The 1990s has been a period in which many OECD countries have been reviewing and modifying their health care systems. similar reform proposals are being adopted in a number of counties, including the separation of purchasers from providers, managed care, and managed competition. Considerable attention has been placed on defining appropriate roles, relationships and interfaces among public and private institutions in the funding, purchasing and provision of healthcare. governments are recognizing the growing significance of private sector institutions in achieving public policy strategies and the importance of both the private and public sectors in improving the performance of the health care system. In this book, the author examines both the theory and practice surrounding public and private sector roles in health care systems. the roles of governments and markets are explored in the areas of funding, purchasing, provision and regulation, drawing on the experiences of seven OECD counties: Australia, Canada, germany, Netherlands, New Zealand, US and UK.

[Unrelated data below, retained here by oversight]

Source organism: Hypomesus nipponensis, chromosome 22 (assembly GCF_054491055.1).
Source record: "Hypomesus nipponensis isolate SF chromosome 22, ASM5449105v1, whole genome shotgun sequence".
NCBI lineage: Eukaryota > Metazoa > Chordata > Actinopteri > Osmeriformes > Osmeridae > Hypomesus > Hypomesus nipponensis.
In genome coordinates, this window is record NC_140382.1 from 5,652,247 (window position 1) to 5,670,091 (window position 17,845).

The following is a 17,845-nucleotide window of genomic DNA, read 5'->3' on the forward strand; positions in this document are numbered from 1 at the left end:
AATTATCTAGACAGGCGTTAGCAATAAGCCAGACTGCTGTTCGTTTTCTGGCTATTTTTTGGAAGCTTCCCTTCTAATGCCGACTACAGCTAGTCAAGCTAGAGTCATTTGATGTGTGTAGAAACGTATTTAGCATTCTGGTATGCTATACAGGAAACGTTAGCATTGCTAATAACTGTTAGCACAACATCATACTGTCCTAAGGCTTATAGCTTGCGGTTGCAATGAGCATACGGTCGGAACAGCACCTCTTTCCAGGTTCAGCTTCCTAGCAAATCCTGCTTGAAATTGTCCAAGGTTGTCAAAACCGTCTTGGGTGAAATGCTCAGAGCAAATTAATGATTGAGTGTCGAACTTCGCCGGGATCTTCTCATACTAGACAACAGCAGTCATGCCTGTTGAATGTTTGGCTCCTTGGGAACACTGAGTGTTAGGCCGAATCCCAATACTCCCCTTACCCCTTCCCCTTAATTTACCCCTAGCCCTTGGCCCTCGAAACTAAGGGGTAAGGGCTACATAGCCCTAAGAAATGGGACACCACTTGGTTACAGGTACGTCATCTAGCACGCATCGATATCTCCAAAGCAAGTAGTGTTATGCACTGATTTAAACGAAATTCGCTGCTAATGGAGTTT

Public and private roles and interfaces are discussed in each country and the health system is evaluated in terms of its capacity to achieve the policy goals of efficiency, cost containment, equity and choice. The book highlights critical public policy choices which governments must make as they contemplate alternative policy strategies for health administration, as well as health professionals and policy makers worldwide.